(09-07-2015 05:14 AM)onlinebiker Wrote:  I'm convinced that the "there's no other life out there" type probably don't believe there's actually other COUNTRIES out there, except where they live...................

It just doesn't fit into their narrow little view of life.

It probably also explains why they tend to be "devout" and believe there's a guy who created the entire universe, and they're close personal friends.

....

Egotistical fucks.

Kind of a God you can refer to as Bubba.

If we believe absurdities, we shall commit atrocities.--Voltaire.

"To argue with a man who has renounced the use and authority of reason is like administering medicine to the dead." --Thomas Paine.
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09-07-2015, 07:04 AM
RE: Mathmatical argument against life elsewhere in the universe
(09-07-2015 07:04 AM)666wannabe Wrote:  
(09-07-2015 05:14 AM)onlinebiker Wrote:  I'm convinced that the "there's no other life out there" type probably don't believe there's actually other COUNTRIES out there, except where they live...................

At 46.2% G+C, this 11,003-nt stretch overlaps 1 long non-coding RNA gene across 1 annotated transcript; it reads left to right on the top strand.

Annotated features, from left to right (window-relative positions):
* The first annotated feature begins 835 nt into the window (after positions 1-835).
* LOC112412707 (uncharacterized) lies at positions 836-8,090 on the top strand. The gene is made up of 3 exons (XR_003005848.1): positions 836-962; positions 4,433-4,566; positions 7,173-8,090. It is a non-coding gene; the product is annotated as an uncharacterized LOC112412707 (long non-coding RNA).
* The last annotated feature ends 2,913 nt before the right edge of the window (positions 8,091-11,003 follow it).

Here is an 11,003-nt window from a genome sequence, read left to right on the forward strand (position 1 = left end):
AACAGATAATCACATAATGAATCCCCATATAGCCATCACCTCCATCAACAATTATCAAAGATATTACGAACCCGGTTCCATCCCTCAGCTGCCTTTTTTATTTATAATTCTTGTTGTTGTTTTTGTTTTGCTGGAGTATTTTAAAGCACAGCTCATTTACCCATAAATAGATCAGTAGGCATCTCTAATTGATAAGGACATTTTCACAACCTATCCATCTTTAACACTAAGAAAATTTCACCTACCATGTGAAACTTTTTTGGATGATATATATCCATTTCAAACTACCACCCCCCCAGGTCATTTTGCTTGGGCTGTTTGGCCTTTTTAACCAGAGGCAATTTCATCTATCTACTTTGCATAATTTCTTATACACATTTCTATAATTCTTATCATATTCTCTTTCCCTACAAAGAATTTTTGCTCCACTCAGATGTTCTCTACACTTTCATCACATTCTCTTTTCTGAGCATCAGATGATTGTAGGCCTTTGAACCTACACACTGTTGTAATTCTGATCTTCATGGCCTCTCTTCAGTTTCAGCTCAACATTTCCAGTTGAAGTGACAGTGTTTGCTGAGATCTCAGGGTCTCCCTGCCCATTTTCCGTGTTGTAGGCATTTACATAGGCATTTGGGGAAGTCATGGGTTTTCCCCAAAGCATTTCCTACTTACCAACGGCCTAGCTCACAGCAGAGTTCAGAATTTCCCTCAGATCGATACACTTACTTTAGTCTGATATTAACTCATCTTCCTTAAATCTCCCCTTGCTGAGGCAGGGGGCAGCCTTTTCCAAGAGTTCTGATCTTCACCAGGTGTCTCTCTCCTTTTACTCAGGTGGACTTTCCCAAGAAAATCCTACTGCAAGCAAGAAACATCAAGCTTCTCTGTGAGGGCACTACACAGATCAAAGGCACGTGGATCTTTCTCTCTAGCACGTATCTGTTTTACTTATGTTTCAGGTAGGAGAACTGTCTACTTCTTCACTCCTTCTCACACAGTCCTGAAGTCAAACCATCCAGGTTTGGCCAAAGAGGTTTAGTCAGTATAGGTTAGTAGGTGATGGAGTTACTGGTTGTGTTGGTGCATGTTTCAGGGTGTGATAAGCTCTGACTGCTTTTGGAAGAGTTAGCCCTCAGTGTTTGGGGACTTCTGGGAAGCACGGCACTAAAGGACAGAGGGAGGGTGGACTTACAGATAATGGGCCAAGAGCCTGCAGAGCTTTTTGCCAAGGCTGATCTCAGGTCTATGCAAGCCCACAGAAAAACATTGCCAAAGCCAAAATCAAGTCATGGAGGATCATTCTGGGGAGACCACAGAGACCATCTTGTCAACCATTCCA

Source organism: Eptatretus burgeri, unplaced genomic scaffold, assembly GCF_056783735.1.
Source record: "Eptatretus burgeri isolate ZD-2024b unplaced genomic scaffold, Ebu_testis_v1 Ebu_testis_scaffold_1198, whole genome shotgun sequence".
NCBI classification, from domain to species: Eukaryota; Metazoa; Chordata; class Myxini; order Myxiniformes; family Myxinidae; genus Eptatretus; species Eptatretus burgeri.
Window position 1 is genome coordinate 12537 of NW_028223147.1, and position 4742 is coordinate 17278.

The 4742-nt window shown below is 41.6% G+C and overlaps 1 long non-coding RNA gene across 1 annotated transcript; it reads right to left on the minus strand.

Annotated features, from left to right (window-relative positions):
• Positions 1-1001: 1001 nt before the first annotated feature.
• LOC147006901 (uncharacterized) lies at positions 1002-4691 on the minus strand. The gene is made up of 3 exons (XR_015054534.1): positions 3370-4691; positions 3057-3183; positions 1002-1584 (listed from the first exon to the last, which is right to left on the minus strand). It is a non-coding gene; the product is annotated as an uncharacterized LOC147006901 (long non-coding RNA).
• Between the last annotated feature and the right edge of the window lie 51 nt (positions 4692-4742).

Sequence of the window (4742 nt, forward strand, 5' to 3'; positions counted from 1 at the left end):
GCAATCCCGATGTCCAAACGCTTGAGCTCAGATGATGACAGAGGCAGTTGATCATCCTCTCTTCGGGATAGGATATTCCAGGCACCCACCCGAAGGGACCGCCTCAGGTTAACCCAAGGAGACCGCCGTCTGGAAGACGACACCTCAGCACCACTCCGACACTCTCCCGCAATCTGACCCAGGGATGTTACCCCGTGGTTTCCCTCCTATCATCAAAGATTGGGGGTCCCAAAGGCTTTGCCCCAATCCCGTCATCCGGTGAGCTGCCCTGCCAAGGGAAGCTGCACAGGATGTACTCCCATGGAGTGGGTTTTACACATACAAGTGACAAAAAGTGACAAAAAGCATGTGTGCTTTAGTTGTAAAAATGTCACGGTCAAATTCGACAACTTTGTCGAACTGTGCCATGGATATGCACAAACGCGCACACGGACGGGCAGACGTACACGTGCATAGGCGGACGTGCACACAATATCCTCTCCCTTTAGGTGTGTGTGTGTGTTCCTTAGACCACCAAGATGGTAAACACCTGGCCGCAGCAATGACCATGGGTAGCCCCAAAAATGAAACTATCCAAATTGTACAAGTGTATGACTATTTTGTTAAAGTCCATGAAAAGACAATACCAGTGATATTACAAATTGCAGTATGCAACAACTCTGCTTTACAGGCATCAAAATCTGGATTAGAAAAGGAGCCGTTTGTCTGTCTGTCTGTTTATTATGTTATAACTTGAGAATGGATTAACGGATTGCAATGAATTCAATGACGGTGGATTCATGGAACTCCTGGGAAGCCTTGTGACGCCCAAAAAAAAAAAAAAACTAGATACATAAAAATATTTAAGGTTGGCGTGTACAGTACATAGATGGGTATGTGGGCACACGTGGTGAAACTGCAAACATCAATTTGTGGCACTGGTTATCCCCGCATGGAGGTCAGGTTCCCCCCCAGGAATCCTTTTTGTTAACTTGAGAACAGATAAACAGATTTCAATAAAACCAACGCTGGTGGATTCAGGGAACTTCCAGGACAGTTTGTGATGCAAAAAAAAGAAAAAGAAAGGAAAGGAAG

It just doesn't fit into their narrow little view of life.

It probably also explains why they tend to be "devout" and believe there's a guy who created the entire universe, and they're close personal friends.

....

Egotistical fucks.

Kind of a God you can refer to as Bubba.

If we believe absurdities, we shall commit atrocities.--Voltaire.

"To argue with a man who has renounced the use and authority of reason is like administering medicine to the dead." --Thomas Paine.
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09-07-2015, 07:39 AM
RE: Mathmatical argument against life elsewhere in the universe
Hydrogen, carbon, oxygen, nitrogen, and phosphorous are fairly common in the universe. There are multiple energy sources throughout the universe to power chemical reactions, so that's about all we can generalize about the probability of life.

The basic constituents are there and pervasive throughout the universe. The unanswered question is -how common would complex cellular life come from these processes, that just so happens to be a pretty big unanswered question.

A number of places in the solar system have the necessary elements and energy supplies for life to occur. Here's a list of six places in our solar system that could have life: